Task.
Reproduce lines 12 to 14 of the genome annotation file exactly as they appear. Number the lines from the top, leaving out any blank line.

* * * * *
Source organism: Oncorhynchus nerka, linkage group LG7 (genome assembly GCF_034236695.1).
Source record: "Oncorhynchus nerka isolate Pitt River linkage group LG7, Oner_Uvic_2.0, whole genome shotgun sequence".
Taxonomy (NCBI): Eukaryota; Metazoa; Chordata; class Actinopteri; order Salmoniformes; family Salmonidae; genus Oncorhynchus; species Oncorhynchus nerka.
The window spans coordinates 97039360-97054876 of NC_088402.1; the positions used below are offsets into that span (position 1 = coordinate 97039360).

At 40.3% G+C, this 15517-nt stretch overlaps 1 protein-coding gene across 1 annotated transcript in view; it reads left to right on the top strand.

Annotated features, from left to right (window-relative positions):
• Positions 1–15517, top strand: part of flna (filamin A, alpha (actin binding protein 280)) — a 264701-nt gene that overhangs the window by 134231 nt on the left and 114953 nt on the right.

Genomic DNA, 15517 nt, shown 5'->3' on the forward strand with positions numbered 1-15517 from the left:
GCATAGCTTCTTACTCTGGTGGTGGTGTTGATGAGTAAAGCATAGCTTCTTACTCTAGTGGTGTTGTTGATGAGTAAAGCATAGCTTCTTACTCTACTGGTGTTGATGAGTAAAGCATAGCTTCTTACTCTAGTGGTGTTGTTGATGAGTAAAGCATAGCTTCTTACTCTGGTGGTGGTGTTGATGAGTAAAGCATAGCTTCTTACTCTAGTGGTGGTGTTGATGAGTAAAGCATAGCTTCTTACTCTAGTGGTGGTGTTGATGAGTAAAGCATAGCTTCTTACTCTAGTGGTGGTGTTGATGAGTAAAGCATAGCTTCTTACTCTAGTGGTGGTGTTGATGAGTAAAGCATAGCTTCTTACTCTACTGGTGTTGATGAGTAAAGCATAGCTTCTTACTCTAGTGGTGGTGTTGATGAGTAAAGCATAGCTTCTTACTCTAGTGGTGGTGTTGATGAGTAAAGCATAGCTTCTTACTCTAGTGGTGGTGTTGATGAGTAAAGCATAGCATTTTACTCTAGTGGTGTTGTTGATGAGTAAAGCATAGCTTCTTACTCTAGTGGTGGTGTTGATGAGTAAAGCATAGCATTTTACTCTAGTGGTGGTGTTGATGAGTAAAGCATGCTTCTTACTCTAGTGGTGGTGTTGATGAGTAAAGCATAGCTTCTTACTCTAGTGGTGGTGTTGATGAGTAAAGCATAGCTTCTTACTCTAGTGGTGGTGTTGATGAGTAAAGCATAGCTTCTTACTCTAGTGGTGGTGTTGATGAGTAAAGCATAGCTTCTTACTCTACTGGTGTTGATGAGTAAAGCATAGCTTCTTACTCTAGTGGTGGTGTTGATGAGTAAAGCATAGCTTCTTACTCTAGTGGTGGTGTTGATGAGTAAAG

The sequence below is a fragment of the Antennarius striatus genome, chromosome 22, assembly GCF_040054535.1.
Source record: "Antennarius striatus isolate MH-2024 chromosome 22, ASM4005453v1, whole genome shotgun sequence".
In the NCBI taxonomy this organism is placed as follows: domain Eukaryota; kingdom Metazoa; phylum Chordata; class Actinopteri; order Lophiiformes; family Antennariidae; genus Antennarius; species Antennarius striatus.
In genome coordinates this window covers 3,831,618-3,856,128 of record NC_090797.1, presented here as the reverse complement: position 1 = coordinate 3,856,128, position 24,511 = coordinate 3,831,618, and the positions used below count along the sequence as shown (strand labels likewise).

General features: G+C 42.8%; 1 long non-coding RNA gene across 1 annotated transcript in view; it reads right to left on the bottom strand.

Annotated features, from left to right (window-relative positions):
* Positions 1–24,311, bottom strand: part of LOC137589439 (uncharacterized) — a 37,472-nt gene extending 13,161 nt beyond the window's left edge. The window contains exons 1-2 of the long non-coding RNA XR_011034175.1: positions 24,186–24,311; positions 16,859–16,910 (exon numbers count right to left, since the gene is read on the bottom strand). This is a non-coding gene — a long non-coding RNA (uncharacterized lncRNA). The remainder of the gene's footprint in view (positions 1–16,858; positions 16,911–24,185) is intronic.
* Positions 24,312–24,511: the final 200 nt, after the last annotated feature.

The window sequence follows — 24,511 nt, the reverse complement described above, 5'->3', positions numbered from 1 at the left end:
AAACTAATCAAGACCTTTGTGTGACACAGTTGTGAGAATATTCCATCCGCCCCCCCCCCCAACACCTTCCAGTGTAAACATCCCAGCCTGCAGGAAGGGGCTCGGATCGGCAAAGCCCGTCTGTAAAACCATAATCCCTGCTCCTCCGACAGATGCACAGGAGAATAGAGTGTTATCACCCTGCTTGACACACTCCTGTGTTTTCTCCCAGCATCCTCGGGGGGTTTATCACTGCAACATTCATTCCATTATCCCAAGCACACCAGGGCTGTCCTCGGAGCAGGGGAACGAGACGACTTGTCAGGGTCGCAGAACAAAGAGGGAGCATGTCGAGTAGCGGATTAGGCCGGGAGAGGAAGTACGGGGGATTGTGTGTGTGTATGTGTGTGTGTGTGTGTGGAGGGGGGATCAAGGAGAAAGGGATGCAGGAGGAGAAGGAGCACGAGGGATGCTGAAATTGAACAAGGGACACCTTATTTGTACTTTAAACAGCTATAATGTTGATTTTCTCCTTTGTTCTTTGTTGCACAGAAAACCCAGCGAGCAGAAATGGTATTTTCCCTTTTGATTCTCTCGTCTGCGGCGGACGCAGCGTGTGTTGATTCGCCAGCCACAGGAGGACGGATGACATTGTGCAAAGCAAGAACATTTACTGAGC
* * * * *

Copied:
In the NCBI taxonomy this organism is placed as follows: domain Eukaryota; kingdom Metazoa; phylum Chordata; class Actinopteri; order Lophiiformes; family Antennariidae; genus Antennarius; species Antennarius striatus.
In genome coordinates this window covers 3,831,618-3,856,128 of record NC_090797.1, presented here as the reverse complement: position 1 = coordinate 3,856,128, position 24,511 = coordinate 3,831,618, and the positions used below count along the sequence as shown (strand labels likewise).

General features: G+C 42.8%; 1 long non-coding RNA gene across 1 annotated transcript in view; it reads right to left on the bottom strand.